By Jim Schutze
By Rachel Watts
By Lauren Drewes Daniels
By Anna Merlan
By Lee Escobedo
By Alice Laussade
By Scott Reitz
Every Easter, millions of Americans celebrate the resurrection of Jesus Christ—a rebirth that, if you follow the tenets of Christianity, saves the believer's soul. We music lovers here at the Dallas Observer, however, can't help but wonder what musical artists could be resurrected this holiday to save their genres.
Might seem sacrilegious but, hey, so is a lot of what's called "music" these days.
Robert Johnson (1911-1938)
You know that song about the guy who traded his soul to the devil in order to become the greatest guitarist that ever lived? Well, that was Johnson. The story's true. Every rock song ever made owes a debt to his King of the Delta Blues Singers duology.
Ian Curtis (1956-1980)
Joy Division was arguably the most important band of the post-punk movement, and Curtis was that movement's most influential and enduring frontman. Dead by his own hand at 23, his dark, painful and enigmatic lyrics are a tragic document to a life transformed into art.
Freddie Mercury (1946-1991)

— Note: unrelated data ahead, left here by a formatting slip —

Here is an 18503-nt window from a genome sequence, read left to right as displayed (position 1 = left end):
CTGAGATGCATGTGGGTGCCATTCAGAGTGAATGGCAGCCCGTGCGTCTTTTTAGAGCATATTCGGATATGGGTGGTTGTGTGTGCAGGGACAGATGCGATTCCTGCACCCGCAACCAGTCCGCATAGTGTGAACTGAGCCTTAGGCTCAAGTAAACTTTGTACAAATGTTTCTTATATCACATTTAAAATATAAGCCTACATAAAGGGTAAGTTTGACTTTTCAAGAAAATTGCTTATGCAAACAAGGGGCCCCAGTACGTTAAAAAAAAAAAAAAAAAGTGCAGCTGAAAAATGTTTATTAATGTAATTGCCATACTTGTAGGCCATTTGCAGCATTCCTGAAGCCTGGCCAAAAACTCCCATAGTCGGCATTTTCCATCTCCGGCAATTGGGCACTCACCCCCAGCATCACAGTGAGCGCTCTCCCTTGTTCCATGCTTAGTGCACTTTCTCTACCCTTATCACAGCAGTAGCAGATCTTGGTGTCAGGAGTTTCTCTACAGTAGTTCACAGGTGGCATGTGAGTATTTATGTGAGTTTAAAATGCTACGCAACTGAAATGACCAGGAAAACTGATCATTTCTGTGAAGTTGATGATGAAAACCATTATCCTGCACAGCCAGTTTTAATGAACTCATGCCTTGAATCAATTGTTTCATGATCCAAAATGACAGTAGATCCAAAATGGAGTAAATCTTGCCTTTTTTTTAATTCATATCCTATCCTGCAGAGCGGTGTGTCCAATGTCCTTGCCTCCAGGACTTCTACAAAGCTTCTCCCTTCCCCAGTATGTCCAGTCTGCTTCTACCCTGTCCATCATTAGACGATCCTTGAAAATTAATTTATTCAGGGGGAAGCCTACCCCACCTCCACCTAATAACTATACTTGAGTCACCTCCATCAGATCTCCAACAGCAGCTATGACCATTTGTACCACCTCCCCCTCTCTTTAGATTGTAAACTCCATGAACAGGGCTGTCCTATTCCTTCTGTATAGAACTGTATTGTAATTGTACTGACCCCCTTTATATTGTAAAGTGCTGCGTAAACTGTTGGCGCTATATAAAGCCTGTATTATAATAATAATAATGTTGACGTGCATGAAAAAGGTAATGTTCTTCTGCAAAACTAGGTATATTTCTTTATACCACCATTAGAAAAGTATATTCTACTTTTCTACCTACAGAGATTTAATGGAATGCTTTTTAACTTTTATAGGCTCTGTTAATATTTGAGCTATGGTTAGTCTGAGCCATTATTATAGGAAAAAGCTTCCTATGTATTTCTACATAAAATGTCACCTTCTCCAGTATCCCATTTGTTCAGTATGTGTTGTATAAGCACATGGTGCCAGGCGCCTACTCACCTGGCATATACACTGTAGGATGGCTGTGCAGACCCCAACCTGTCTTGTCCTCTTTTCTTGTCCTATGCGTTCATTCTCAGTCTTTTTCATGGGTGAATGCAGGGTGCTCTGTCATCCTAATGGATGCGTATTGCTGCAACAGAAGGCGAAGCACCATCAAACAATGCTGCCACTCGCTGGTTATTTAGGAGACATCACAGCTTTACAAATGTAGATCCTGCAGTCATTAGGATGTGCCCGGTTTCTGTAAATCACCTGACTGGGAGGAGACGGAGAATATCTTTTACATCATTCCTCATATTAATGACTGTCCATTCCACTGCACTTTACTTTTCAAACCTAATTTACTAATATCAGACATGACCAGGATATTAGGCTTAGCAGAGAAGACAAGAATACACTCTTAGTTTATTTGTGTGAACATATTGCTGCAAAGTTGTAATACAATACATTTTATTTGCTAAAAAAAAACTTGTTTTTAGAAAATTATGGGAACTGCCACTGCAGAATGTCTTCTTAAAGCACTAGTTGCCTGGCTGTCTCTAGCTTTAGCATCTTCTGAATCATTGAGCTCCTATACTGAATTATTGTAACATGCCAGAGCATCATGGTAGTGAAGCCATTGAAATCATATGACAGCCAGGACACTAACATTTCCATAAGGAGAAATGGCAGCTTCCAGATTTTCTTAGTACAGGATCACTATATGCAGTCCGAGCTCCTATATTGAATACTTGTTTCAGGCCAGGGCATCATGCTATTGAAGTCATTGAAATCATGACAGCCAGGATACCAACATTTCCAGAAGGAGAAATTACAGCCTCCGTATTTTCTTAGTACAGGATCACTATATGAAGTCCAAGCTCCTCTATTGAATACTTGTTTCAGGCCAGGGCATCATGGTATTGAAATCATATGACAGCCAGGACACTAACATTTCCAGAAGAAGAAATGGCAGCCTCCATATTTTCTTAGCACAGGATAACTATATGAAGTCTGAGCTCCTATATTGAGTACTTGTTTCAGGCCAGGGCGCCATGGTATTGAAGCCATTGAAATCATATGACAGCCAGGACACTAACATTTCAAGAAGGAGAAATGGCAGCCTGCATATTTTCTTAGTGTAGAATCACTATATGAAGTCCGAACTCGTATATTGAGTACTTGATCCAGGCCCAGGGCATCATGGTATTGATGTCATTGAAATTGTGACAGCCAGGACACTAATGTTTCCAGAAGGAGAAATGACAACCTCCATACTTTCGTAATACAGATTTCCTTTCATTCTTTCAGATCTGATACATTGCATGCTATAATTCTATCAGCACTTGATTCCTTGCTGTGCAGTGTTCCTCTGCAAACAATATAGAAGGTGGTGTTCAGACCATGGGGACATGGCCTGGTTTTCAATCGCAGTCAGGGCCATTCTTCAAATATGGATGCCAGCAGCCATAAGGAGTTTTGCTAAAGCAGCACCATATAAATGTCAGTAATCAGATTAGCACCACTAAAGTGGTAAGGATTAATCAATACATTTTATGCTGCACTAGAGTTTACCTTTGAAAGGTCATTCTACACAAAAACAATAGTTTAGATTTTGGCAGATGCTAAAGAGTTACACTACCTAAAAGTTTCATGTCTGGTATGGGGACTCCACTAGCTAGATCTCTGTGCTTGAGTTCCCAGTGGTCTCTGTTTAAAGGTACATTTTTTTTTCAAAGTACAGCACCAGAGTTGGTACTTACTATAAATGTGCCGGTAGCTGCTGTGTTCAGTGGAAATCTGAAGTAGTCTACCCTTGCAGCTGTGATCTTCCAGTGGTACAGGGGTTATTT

No greater rock-and-roll frontman existed before or has existed since Mercury, period. Many have tried to emulate him—even more are trying to emulate his work with Queen these days—but none have managed to capture a fraction of his glamtastic, larger-than-life persona on- or offstage.
Hank Williams (1923-1953)
Robert Johnson is often called the "grandfather of rock and roll," but he'd probably wind up in a hung jury if country music pioneer Williams took him to court over the title.
Nina Simone (1933-2003)
It's only now, after her death, that we know Simone suffered from bipolar disorder. How much of her intensely emotional performance and trademark seesaw stage persona grew out of her condition? Modern R&B owes her a debt of gratitude that it's yet to pay.
The Notorious B.I.G. (1972-1997)
Gangsta rap was a West Coast thang until Biggie Smalls released Ready to Die in 1994. The ensuing East Coast-West Coast feud further devolved into a nebulous event open to historical parody, while the rank-and-file the genre now recruits has largely forgotten why Biggie's street-inspired work was so powerful.
Patsy Cline (1932-1963)
Probably the most important female country vocalist ever, Cline's name is often invoked by lesser talents whose reverence for her, considering how Wal-Mart-bad their music is, seems more like ignorant mockery.
John Lennon (1940-1980)
Can't imagine we have to explain this one to you.
Miles Davis (1926-1991)
As much as jazz is about improvised experimentation, Davis' jazz was about experimental growth. In other words, the genre knew no limits during his almost 50-year reign as its undisputed leader.
Michael Jackson (1958-1992)
The guy who made Thriller and Bad became the "king of pop" and vanished from this plane of existence during the year that followed the release of Dangerous. We want that guy back.